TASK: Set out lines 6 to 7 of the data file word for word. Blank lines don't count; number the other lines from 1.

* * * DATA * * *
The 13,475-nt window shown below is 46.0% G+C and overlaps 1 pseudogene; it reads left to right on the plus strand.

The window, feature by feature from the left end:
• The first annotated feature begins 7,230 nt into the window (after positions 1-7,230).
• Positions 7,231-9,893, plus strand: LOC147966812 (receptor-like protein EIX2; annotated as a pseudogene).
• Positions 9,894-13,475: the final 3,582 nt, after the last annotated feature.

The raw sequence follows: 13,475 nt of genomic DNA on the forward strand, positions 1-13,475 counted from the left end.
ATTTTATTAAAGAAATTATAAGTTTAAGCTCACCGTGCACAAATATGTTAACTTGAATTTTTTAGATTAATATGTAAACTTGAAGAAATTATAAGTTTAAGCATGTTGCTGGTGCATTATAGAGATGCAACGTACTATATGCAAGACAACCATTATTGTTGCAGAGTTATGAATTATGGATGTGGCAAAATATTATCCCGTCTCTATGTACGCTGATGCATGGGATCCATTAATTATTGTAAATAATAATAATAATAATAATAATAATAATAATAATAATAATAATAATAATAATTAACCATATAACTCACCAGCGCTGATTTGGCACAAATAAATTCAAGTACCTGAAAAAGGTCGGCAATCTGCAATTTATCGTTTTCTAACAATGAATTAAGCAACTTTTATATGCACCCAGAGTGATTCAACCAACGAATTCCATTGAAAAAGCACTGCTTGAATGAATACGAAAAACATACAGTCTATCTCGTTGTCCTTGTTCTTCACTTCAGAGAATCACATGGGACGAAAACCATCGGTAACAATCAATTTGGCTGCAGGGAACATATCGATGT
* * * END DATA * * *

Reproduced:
The raw sequence follows: 13,475 nt of genomic DNA on the forward strand, positions 1-13,475 counted from the left end.
ATTTTATTAAAGAAATTATAAGTTTAAGCTCACCGTGCACAAATATGTTAACTTGAATTTTTTAGATTAATATGTAAACTTGAAGAAATTATAAGTTTAAGCATGTTGCTGGTGCATTATAGAGATGCAACGTACTATATGCAAGACAACCATTATTGTTGCAGAGTTATGAATTATGGATGTGGCAAAATATTATCCCGTCTCTATGTACGCTGATGCATGGGATCCATTAATTATTGTAAATAATAATAATAATAATAATAATAATAATAATAATAATAATAATAATAATAATTAACCATATAACTCACCAGCGCTGATTTGGCACAAATAAATTCAAGTACCTGAAAAAGGTCGGCAATCTGCAATTTATCGTTTTCTAACAATGAATTAAGCAACTTTTATATGCACCCAGAGTGATTCAACCAACGAATTCCATTGAAAAAGCACTGCTTGAATGAATACGAAAAACATACAGTCTATCTCGTTGTCCTTGTTCTTCACTTCAGAGAATCACATGGGACGAAAACCATCGGTAACAATCAATTTGGCTGCAGGGAACATATCGATGT